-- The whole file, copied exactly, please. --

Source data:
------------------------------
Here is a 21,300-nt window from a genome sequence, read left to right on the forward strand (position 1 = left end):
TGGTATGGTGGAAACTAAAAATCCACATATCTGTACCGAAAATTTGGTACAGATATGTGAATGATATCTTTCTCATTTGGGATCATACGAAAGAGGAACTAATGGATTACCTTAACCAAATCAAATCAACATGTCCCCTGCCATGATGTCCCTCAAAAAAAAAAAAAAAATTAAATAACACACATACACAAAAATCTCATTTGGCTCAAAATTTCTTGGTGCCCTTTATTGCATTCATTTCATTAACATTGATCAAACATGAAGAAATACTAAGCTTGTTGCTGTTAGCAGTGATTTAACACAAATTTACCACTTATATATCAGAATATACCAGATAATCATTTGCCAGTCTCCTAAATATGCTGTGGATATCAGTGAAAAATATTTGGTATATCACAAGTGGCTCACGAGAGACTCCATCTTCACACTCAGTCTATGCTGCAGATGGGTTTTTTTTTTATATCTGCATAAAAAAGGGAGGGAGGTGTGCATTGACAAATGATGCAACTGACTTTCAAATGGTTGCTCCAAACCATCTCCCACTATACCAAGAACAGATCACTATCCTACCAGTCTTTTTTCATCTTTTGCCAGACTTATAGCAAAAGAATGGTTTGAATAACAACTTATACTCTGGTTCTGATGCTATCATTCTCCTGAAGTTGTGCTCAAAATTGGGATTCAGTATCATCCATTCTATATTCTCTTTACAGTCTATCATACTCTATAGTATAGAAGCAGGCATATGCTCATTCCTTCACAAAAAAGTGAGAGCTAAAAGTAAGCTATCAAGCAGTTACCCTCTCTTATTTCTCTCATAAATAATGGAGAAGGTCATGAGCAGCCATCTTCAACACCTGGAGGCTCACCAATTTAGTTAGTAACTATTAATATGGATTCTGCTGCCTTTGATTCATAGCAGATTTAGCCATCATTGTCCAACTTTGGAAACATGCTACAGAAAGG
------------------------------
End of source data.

Here is a 21,300-nt window from a genome sequence, read left to right on the forward strand (position 1 = left end):
TGGTATGGTGGAAACTAAAAATCCACATATCTGTACCGAAAATTTGGTACAGATATGTGAATGATATCTTTCTCATTTGGGATCATACGAAAGAGGAACTAATGGATTACCTTAACCAAATCAAATCAACATGTCCCCTGCCATGATGTCCCTCAAAAAAAAAAAAAAAATTAAATAACACACATACACAAAAATCTCATTTGGCTCAAAATTTCTTGGTGCCCTTTATTGCATTCATTTCATTAACATTGATCAAACATGAAGAAATACTAAGCTTGTTGCTGTTAGCAGTGATTTAACACAAATTTACCACTTATATATCAGAATATACCAGATAATCATTTGCCAGTCTCCTAAATATGCTGTGGATATCAGTGAAAAATATTTGGTATATCACAAGTGGCTCACGAGAGACTCCATCTTCACACTCAGTCTATGCTGCAGATGGGTTTTTTTTTTATATCTGCATAAAAAAGGGAGGGAGGTGTGCATTGACAAATGATGCAACTGACTTTCAAATGGTTGCTCCAAACCATCTCCCACTATACCAAGAACAGATCACTATCCTACCAGTCTTTTTTCATCTTTTGCCAGACTTATAGCAAAAGAATGGTTTGAATAACAACTTATACTCTGGTTCTGATGCTATCATTCTCCTGAAGTTGTGCTCAAAATTGGGATTCAGTATCATCCATTCTATATTCTCTTTACAGTCTATCATACTCTATAGTATAGAAGCAGGCATATGCTCATTCCTTCACAAAAAAGTGAGAGCTAAAAGTAAGCTATCAAGCAGTTACCCTCTCTTATTTCTCTCATAAATAATGGAGAAGGTCATGAGCAGCCATCTTCAACACCTGGAGGCTCACCAATTTAGTTAGTAACTATTAATATGGATTCTGCTGCCTTTGATTCATAGCAGATTTAGCCATCATTGTCCAACTTTGGAAACATGCTACAGAAAGG